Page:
Ustream lets iPhones broadcast live and unlocks video recording for older models

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Ustream Broadcaster showing fans chatting about Ashton Kutcher and Demi Moore. Credit: Ustream

Thanks to Ustream Broadcaster, a mobile application that began selling this morning in Apple’s App Store, anyone with an iPhone can report live from a scene.


After signing up for a Ustream account, users can immediately punch the ‘go live’ button and start streaming video from the iPhone’s camera to the Web using WiFi or AT&T’s 3G. The app is available as a free download.

Developers have built streaming solutions for other smart phones, including the iPhone, but Apple had a history of turning them down once submitted to the App Store.

The approval of a one-to-one app called Knocking last week appears to have paved the way for Ustream Broadcaster and many others like it. (Qik’s app was denied about a year ago.)

Even more surprising, Ustream’s app works on the older iPhone 3G -- albeit slowly. Apple has yet to offer the video recording functionality that is on the 3GS to older phones, but Ustream relieves that issue. Broadcaster, although a less elegant solution, lets users record video straight to the phone in addition to streaming capabilities.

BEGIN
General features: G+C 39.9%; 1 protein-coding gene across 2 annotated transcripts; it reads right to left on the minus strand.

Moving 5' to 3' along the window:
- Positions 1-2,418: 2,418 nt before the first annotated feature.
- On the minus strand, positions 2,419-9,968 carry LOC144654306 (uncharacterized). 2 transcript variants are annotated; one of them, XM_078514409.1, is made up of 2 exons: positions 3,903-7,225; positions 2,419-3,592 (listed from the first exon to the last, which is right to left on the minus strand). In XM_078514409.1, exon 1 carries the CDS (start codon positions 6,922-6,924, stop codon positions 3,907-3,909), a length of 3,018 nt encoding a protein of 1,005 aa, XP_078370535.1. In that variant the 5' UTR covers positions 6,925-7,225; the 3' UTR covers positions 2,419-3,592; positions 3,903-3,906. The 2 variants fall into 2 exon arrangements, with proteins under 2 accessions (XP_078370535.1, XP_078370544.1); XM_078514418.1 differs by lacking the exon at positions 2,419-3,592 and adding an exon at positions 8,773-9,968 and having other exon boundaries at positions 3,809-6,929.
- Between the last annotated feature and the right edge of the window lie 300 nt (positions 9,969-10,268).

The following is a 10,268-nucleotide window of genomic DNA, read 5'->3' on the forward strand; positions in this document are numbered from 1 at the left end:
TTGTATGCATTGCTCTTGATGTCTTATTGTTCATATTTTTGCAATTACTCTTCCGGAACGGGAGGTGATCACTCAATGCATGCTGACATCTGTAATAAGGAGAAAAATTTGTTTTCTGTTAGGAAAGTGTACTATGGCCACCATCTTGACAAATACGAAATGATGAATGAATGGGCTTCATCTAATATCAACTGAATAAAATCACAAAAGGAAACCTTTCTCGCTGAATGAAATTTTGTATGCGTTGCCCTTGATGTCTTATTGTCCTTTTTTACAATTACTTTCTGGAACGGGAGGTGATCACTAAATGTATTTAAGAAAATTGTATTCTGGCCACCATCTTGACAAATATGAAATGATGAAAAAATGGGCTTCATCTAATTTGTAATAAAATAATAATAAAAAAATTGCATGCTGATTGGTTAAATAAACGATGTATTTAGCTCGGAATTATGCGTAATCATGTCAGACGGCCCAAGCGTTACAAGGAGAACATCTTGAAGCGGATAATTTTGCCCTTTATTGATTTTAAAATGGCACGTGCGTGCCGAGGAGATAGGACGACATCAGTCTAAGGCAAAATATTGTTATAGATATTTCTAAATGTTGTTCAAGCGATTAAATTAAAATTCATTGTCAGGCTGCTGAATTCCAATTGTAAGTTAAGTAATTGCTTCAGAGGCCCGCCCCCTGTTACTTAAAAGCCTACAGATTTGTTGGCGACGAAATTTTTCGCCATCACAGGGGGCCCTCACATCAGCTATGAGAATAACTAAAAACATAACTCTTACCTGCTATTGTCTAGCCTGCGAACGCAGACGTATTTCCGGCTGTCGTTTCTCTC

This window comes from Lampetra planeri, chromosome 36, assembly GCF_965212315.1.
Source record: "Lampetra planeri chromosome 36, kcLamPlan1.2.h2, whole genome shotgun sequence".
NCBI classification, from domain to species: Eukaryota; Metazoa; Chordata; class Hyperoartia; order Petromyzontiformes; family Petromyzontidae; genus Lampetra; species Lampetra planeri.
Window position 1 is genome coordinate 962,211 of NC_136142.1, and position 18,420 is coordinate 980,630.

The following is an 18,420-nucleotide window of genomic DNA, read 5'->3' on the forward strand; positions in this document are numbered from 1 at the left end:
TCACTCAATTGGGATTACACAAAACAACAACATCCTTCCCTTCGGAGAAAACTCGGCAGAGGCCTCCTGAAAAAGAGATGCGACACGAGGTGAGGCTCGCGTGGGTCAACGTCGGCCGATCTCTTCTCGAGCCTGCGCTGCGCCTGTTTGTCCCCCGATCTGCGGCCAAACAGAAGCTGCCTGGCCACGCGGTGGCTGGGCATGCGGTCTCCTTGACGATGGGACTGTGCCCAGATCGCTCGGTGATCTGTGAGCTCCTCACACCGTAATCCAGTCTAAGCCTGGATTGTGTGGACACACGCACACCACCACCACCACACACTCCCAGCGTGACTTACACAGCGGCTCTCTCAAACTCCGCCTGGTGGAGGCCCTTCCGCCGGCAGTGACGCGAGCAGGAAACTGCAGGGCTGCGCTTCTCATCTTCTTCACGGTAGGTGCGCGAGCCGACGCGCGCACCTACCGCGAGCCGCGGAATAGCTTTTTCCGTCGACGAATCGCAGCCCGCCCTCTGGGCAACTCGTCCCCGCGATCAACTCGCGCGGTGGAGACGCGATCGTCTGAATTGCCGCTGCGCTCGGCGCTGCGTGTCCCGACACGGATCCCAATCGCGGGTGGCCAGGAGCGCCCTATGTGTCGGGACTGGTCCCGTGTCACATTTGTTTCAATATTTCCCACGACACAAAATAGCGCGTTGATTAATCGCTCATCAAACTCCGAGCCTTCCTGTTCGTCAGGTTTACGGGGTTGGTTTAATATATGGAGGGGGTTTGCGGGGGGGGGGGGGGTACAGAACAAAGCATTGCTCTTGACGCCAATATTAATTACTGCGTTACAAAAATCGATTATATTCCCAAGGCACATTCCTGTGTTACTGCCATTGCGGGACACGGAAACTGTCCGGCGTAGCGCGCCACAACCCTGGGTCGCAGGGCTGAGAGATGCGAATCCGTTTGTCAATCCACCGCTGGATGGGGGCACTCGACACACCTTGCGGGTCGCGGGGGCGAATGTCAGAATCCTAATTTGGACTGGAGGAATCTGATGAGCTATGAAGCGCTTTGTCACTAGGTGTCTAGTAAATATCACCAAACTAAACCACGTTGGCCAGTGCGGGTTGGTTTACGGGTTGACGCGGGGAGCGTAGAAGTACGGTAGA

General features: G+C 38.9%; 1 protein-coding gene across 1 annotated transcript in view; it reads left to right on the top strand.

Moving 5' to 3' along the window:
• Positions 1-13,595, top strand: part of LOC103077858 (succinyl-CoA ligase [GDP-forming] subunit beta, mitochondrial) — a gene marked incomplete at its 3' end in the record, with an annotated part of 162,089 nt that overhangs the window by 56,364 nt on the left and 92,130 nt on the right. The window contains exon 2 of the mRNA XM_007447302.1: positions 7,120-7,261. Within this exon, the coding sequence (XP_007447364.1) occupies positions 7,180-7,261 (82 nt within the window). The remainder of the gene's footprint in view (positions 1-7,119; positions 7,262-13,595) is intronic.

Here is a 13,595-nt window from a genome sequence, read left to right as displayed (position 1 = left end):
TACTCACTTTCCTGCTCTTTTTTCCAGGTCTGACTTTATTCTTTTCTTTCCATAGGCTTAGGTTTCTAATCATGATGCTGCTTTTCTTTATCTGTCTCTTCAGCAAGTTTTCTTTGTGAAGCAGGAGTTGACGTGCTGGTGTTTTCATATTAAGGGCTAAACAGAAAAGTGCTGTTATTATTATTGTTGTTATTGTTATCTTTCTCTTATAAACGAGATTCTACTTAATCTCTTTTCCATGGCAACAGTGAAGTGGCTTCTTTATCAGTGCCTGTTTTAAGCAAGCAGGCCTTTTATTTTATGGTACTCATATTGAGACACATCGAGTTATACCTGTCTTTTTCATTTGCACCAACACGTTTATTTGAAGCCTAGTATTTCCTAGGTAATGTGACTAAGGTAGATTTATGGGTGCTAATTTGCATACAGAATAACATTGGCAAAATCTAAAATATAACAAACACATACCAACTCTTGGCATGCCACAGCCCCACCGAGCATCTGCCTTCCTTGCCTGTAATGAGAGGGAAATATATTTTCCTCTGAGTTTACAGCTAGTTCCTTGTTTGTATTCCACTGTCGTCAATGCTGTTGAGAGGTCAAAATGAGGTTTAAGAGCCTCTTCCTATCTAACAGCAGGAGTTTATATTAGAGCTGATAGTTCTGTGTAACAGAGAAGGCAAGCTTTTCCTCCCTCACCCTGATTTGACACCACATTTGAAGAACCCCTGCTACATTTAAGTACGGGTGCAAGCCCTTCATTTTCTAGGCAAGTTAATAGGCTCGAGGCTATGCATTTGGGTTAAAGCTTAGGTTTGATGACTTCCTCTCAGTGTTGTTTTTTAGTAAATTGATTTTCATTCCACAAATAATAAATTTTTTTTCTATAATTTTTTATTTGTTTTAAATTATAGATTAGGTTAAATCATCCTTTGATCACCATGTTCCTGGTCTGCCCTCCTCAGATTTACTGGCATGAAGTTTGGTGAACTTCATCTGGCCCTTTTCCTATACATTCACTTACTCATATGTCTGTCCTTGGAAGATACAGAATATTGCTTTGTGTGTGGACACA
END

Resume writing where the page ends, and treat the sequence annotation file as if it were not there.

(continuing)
Ustream co-founder John Ham heard the ‘great news’ shortly after waking up this morning before his speech at the Le Web technology conference, he said on the phone from Paris. Apple’s approval was never a done deal, but Broadcaster was promptly added to the store about two to three weeks after its submission.

‘You always hope when you submit an app that it gets approved,’ Ham said. He’s convinced that Apple, too, is looking forward to the new era of live video, saying, ‘I know they’re really excited about this.’


Before Broadcaster, Ustream already had an app for the iPhone that lets anyone view its streaming videos. Both apps are also available on Google’s Android platform.

Ham and his team could barely control the excitement for the newly available software, which is sure to get heavy use among Le Web’s tech elite.

‘I got e-mails from, I’d say, hundreds saying the world has changed today,’ Ham said. ‘This is the first time on the iPhone globally that Apple has approved an application to let you broadcast to potentially millions.’

-- Mark Milian